How to Take Care of Onion Bundles in a Greenhouse

Overview

Onion bundles are young onions that are popular eaten raw or in salads. They are often called scallions or green onions. The tiny onion require cooler conditions, making them popular in a greenhouse setting in early spring or during September or October in a cold-frame greenhouse. The ideal daytime growing temperature for onions should hover between 70 to 80 degrees Fahrenheit. Onion bundles often thrive in a garden setting as a transplant if started from seed in a greenhouse.

Step 1

Place onion seeds in a mixture of washed fine sand and shredded sphagnum moss. The mixture should be 75 percent sphagnum moss and 25 percent washed fine sand. Place 1/2 inch rich potting soil into the bottom of the starter tray. Lay 1 inch of the sphagnum moss and sand mixture across the top of the garden soil. Place the seed-starting mixture in shallow starter trays.

Step 2

Plant seeds 1/2 inch deep into the seed starter mixture. Sprinkle the seeds in rows in the trays. Cover the seeds with the seed starter mixture. Mist the soil until nicely moist. Cover the entire tray in clear plastic. This will help retain moisture on the seeds and keep the humidity level up. Place the tray into the greenhouse. The seedlings should receive at least six hours of sun per day to germinate.

Step 3

Transplant the onion bundle seedlings into starter plugs or container seedling trays. Use a plant starter soil when transplanting.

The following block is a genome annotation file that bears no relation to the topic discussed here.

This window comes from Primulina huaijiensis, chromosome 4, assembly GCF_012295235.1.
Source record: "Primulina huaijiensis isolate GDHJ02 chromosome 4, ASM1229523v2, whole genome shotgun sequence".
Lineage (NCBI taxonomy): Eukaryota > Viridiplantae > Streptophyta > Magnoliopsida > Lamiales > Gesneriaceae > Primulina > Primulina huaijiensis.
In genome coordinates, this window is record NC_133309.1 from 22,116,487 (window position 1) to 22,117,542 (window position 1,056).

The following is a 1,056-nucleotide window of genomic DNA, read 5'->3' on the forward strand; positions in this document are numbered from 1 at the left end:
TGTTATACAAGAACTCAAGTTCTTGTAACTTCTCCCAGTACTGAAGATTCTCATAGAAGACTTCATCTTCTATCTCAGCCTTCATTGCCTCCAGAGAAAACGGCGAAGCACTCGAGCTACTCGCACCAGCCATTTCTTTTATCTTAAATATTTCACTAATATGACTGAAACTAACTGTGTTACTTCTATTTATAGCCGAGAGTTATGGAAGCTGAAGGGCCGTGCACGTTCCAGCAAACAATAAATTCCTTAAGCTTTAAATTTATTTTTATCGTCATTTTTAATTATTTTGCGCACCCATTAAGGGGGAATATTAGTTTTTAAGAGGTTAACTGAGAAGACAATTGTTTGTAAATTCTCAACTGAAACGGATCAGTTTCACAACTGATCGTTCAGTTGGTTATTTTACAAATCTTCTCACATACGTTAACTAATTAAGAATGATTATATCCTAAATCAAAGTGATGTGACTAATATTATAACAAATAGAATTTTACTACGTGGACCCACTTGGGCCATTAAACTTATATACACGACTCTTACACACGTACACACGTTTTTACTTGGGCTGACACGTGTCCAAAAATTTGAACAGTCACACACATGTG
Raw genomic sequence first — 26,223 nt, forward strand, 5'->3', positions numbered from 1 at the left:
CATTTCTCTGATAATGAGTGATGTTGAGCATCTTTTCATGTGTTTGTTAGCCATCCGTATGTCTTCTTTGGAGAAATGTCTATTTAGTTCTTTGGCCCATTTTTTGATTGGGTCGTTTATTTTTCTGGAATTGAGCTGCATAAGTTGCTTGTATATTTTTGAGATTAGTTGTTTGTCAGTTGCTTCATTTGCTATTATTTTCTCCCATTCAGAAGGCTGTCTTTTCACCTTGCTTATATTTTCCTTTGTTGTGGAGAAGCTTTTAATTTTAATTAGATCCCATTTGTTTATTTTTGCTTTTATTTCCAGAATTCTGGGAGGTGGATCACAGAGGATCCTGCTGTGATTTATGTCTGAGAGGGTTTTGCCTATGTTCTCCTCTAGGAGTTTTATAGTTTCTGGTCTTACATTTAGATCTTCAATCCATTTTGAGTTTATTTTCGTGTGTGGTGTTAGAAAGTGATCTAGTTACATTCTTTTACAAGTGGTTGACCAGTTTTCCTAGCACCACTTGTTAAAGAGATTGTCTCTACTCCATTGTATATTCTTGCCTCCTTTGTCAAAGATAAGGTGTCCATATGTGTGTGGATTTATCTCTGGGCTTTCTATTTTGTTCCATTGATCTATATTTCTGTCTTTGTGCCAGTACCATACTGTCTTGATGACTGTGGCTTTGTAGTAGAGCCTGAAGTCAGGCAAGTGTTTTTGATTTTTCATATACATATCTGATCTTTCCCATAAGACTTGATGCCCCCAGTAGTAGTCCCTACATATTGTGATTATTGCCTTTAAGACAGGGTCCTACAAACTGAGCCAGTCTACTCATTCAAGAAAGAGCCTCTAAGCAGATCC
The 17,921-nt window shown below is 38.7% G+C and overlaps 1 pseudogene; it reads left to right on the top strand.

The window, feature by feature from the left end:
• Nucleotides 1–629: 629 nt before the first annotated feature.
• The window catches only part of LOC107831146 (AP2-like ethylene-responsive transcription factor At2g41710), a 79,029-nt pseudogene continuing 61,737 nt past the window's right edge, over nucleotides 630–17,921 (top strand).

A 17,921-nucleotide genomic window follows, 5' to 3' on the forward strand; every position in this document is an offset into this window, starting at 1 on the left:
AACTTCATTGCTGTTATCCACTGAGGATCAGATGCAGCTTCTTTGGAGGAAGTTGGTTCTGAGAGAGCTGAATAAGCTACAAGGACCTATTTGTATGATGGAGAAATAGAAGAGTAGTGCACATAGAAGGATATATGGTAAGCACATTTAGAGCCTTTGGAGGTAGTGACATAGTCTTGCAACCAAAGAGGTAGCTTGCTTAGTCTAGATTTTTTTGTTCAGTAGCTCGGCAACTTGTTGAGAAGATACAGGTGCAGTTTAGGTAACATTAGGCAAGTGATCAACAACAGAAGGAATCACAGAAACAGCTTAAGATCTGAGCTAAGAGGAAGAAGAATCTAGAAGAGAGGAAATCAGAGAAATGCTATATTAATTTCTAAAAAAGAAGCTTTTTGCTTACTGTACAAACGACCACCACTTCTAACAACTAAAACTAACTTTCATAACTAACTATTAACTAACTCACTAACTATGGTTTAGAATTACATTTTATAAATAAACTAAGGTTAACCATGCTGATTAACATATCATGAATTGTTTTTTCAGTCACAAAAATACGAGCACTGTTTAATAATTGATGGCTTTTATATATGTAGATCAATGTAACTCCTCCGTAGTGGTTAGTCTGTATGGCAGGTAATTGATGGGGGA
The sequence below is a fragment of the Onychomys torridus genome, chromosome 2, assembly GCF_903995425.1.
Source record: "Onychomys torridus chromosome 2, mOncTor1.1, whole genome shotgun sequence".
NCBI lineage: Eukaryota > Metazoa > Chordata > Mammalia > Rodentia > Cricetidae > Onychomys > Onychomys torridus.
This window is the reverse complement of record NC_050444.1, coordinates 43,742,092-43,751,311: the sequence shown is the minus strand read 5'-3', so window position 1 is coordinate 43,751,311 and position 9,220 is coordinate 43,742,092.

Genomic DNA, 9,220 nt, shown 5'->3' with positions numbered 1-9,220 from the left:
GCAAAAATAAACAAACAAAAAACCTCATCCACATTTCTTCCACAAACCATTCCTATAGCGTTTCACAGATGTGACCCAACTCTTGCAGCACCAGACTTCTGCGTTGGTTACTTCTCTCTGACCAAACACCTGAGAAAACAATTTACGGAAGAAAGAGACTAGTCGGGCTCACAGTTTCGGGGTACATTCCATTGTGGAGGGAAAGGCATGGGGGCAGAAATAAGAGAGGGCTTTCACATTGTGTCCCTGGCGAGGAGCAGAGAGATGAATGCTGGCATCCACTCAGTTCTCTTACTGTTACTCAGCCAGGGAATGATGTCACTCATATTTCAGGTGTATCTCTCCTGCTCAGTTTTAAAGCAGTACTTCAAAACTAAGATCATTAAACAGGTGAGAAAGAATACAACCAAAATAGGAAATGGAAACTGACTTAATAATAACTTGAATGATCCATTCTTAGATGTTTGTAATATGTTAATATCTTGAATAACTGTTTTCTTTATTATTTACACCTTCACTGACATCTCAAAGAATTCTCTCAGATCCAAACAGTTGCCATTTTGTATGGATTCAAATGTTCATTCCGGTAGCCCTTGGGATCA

Step 4

Place the seedling trays in a greenhouse with 40-watt fluorescent tubes suspended above the onions to help maintain heat if the greenhouse is located in a northern region of the country where the weather dips below 45 degrees Fahrenheit regularly. Place the light tubes 8 inches above the seedlings. The greenhouse temperature should be maintained between 60 and 70 degrees Fahrenheit.

Step 5

Place the onion bundles into a simple cold-frame greenhouse if they are being grown in the southern United States where freezing temperatures are infrequent. If the temperature remains above 45 degrees Fahrenheit, leave the lid of the cold frame slightly open to allow the onion bundles to receive ample air flow. If the temperature threatens to dip below 45 degrees Fahrenheit, close the lid of the cold-frame greenhouse to help the young onions maintain temperatures.

Step 6

Mist the onion bundles daily and keep the soil moist to the touch. Apply fertilizer that is high in nitrogen three weeks after the onions have germinated. Use a 10-20-20 mixture. Apply the fertilizer according to the directions on the label. Fertilize the onions every two to three weeks for successful growth.

Step 7

Harden greenhouse onions for planting outside in the garden by gradually lowering the temperature in the greenhouse by turning the lights off. To harden onions grown in a cold-frame greenhouse, leave the lid open on the cold frame for longer stretches of time. Withhold misting and limit water while hardening the plants. Hardening will normally take 10 days before the onion bundles can be transplanted into the garden.

Things You'll Need

  • Washed fine sand
  • Shredded sphagnum moss
  • Starter trays or starter plugs
  • Potting soil
  • Seed starter mixture
  • 40-watt fluorescent tubes
  • Thermometer
  • 10-20-20 fertilizer
  • Spray/mist bottle
  • Clear plastic
  • Container seedling trays

References

  • Greenhouses: Starting Vegetable Garden Seeds & Plants Indoors
  • Missisippi State University: Transplanting
  • Texas A&M: Onion Planting

Who Can Help

  • University Of Idaho: Onions
Keywords: growing onion bundles, growing green onions, growing scallions, onions in a greenhouse, onions in a cold frame, onion transplants

About this Author

Kimberly Sharpe is a freelance writer with a diverse background. She has worked as a Web writer for the past four years. She writes extensively for Associated Content where she is both a featured home improvement contributor (with special emphasis on gardening) and a parenting contributor. She also writes for Helium. She has worked professionally in the animal care and gardening fields.